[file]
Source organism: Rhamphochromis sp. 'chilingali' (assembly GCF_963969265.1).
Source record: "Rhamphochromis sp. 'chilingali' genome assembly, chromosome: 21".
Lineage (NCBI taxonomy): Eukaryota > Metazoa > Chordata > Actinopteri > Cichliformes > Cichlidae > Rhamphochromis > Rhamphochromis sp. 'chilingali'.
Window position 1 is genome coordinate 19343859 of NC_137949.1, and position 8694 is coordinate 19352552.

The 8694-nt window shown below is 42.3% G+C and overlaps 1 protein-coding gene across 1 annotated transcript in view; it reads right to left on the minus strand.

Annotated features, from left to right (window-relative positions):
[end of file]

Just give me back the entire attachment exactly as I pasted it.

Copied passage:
Source organism: Rhamphochromis sp. 'chilingali' (assembly GCF_963969265.1).
Source record: "Rhamphochromis sp. 'chilingali' genome assembly, chromosome: 21".
Lineage (NCBI taxonomy): Eukaryota > Metazoa > Chordata > Actinopteri > Cichliformes > Cichlidae > Rhamphochromis > Rhamphochromis sp. 'chilingali'.
Window position 1 is genome coordinate 19343859 of NC_137949.1, and position 8694 is coordinate 19352552.

The 8694-nt window shown below is 42.3% G+C and overlaps 1 protein-coding gene across 1 annotated transcript in view; it reads right to left on the minus strand.

Annotated features, from left to right (window-relative positions):